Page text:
As more Governments fall to the corruption of Statism the problem of lack of resources is compounded. The political pressure to use the Government to Steal the resources of the productive has been played out over and over again in history. (See USSR, CUBA, and Venezuela as recent examples). It always results in more misery, more need, more poverty, and more desperate people.
In my opinion, people’s physical needs are met by production. Production is the most effective when capitalism is allowed to prosper. Socialism will inevitably produce dramatically more human suffering.
So, in my opinion, it is the “Christian Response” to defend production, which most effectively feeds and clothes the needy, and to preach the good news of Christ.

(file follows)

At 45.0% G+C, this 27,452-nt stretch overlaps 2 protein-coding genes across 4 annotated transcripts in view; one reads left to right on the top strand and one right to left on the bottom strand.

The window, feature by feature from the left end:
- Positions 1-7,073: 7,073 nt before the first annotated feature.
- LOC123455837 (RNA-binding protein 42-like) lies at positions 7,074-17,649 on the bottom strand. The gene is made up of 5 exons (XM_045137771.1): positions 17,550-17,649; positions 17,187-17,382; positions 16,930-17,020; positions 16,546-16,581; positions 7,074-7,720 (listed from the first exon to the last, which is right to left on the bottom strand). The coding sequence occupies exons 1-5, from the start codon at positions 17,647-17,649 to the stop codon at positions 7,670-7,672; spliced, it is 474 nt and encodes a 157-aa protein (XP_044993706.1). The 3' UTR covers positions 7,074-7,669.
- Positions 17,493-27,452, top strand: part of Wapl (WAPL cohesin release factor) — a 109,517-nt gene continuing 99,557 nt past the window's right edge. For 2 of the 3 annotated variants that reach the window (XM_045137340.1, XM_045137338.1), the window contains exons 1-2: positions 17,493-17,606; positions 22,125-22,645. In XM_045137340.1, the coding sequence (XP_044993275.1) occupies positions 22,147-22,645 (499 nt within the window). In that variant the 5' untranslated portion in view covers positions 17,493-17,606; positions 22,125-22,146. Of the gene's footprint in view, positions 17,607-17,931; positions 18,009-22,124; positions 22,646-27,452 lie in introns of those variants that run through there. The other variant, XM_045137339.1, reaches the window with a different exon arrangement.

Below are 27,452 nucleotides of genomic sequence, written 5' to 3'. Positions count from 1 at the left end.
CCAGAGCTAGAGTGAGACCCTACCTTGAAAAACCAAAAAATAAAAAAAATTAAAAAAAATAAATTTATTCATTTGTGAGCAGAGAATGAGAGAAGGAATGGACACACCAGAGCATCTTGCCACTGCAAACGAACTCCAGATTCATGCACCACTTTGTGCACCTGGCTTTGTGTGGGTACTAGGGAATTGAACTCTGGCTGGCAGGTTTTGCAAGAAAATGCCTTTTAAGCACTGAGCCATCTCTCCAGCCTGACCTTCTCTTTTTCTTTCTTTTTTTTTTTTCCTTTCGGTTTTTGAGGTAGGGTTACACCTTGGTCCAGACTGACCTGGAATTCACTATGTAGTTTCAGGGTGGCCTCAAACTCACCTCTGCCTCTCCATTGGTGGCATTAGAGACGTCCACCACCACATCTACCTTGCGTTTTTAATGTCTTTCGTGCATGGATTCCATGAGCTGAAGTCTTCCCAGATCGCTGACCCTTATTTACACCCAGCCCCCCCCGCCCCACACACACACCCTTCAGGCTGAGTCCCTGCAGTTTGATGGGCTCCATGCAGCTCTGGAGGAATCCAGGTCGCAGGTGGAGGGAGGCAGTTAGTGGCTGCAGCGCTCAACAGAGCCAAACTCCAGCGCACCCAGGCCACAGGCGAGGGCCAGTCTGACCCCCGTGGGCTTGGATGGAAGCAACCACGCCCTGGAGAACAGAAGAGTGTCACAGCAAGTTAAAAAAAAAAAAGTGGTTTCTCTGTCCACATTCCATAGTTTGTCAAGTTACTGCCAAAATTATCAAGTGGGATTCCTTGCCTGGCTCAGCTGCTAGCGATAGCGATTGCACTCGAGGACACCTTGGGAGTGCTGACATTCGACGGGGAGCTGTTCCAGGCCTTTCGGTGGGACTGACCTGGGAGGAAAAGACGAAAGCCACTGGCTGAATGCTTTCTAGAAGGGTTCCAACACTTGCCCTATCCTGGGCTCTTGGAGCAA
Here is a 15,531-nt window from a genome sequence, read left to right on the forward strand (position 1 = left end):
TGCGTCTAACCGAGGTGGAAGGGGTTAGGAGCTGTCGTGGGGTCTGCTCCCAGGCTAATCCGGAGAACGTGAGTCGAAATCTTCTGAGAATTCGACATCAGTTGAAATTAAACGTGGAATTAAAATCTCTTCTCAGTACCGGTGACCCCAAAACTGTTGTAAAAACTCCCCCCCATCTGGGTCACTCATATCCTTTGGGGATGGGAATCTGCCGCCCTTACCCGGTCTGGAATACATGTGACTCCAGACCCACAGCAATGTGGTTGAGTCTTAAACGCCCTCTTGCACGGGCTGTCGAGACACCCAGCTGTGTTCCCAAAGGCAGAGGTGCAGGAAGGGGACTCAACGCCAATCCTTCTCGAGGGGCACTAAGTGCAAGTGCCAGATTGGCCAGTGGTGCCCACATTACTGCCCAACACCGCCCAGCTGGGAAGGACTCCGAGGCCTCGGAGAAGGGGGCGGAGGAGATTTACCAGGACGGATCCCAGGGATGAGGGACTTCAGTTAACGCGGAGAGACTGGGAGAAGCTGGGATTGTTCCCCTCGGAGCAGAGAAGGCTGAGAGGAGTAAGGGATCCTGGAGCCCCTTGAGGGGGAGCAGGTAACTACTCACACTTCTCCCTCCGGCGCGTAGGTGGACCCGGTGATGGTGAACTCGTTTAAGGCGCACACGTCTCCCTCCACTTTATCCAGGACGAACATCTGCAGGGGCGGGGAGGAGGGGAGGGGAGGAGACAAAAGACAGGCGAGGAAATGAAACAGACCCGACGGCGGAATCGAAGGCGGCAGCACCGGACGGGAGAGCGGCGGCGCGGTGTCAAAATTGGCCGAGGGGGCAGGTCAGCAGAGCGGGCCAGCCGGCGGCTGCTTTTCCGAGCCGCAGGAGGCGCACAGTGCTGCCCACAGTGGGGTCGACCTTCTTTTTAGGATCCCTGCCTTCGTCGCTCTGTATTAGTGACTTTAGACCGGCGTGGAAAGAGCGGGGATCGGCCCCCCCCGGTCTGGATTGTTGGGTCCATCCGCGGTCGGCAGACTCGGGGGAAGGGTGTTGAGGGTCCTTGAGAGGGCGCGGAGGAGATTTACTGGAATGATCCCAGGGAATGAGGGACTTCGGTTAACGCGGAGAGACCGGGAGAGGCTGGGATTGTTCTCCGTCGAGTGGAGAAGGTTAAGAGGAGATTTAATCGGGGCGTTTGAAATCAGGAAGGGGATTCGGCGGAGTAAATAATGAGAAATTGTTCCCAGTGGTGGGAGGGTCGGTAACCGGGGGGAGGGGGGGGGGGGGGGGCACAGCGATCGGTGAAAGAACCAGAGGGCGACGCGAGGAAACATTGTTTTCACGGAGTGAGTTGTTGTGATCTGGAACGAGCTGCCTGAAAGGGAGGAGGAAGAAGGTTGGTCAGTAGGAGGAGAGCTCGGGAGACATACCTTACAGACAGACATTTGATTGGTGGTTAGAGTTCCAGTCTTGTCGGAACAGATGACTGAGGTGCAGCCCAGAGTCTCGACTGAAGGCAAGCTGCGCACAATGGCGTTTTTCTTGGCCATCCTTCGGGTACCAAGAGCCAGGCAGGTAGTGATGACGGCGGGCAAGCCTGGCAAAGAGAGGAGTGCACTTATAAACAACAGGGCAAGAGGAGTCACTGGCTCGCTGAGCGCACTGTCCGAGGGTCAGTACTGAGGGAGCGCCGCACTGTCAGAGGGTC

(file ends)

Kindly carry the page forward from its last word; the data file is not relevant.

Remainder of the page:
Thanks David, that’s a great point and worthy of being made. I’m contemplating a follow up post to this original one, but I’m also contemplating all the time it takes to produce any sort of opinion and deal with all the reactions that inevitably come. Again, my perspective is probably a bit different from most others because I really do have a different vantage point, and maybe because I’m just a little odd anyway! 🙂 Certainly, there are real economic and political issues in play. I think there is a major issue in play that isn’t really getting much “play time” in the media and thus in the discussions and responses that I’ve seen so far. That is the issue that I’m contemplating. Given I’ve never seen as many views of a blog post as this one has generated, it might be worth a part 2 as a follow up. Many people, believers, are concerned and also are thinking and want to have as much input into their thinking as they can. We want to do the right things and we want to please our God in what we decide to do or not to do. Thinking thoroughly and praying through all of this is certainly key to doing that. Thanks again for taking the time to offer a genuine response with some substance too. I do appreciate it. I hope others will read your comment. Appreciate you guys! Greetings to your wife. We miss our Dayton family! I hope we can come through next summer at some point.